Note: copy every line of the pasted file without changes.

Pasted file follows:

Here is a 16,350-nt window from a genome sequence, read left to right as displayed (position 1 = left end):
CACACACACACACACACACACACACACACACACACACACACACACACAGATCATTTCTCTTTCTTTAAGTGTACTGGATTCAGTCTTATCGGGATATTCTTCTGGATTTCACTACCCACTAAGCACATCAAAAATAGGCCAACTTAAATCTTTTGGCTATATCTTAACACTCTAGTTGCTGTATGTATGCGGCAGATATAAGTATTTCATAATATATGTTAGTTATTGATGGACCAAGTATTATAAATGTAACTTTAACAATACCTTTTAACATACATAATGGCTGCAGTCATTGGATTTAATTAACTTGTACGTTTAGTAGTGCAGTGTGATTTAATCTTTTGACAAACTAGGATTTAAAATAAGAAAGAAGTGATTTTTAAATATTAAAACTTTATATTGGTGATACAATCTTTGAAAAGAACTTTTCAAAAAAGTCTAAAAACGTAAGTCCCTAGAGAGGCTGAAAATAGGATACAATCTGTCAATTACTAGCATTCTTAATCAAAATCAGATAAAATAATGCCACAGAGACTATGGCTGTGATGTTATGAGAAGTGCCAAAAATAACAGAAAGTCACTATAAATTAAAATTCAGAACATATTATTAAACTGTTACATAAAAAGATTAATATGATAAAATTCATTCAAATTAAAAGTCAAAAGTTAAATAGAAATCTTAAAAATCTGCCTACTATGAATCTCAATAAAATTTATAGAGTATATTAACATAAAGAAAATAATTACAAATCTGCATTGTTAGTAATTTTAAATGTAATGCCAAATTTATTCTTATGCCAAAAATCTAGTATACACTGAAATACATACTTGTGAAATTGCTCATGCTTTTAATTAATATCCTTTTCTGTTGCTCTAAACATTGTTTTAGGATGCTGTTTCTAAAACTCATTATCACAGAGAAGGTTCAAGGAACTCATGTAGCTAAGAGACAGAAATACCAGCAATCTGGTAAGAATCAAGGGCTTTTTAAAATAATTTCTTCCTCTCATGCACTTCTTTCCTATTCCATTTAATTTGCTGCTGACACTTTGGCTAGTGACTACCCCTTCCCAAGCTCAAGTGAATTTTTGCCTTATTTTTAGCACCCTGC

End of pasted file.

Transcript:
Here is a 16,350-nt window from a genome sequence, read left to right as displayed (position 1 = left end):
CACACACACACACACACACACACACACACACACACACACACACACACAGATCATTTCTCTTTCTTTAAGTGTACTGGATTCAGTCTTATCGGGATATTCTTCTGGATTTCACTACCCACTAAGCACATCAAAAATAGGCCAACTTAAATCTTTTGGCTATATCTTAACACTCTAGTTGCTGTATGTATGCGGCAGATATAAGTATTTCATAATATATGTTAGTTATTGATGGACCAAGTATTATAAATGTAACTTTAACAATACCTTTTAACATACATAATGGCTGCAGTCATTGGATTTAATTAACTTGTACGTTTAGTAGTGCAGTGTGATTTAATCTTTTGACAAACTAGGATTTAAAATAAGAAAGAAGTGATTTTTAAATATTAAAACTTTATATTGGTGATACAATCTTTGAAAAGAACTTTTCAAAAAAGTCTAAAAACGTAAGTCCCTAGAGAGGCTGAAAATAGGATACAATCTGTCAATTACTAGCATTCTTAATCAAAATCAGATAAAATAATGCCACAGAGACTATGGCTGTGATGTTATGAGAAGTGCCAAAAATAACAGAAAGTCACTATAAATTAAAATTCAGAACATATTATTAAACTGTTACATAAAAAGATTAATATGATAAAATTCATTCAAATTAAAAGTCAAAAGTTAAATAGAAATCTTAAAAATCTGCCTACTATGAATCTCAATAAAATTTATAGAGTATATTAACATAAAGAAAATAATTACAAATCTGCATTGTTAGTAATTTTAAATGTAATGCCAAATTTATTCTTATGCCAAAAATCTAGTATACACTGAAATACATACTTGTGAAATTGCTCATGCTTTTAATTAATATCCTTTTCTGTTGCTCTAAACATTGTTTTAGGATGCTGTTTCTAAAACTCATTATCACAGAGAAGGTTCAAGGAACTCATGTAGCTAAGAGACAGAAATACCAGCAATCTGGTAAGAATCAAGGGCTTTTTAAAATAATTTCTTCCTCTCATGCACTTCTTTCCTATTCCATTTAATTTGCTGCTGACACTTTGGCTAGTGACTACCCCTTCCCAAGCTCAAGTGAATTTTTGCCTTATTTTTAGCACCCTGC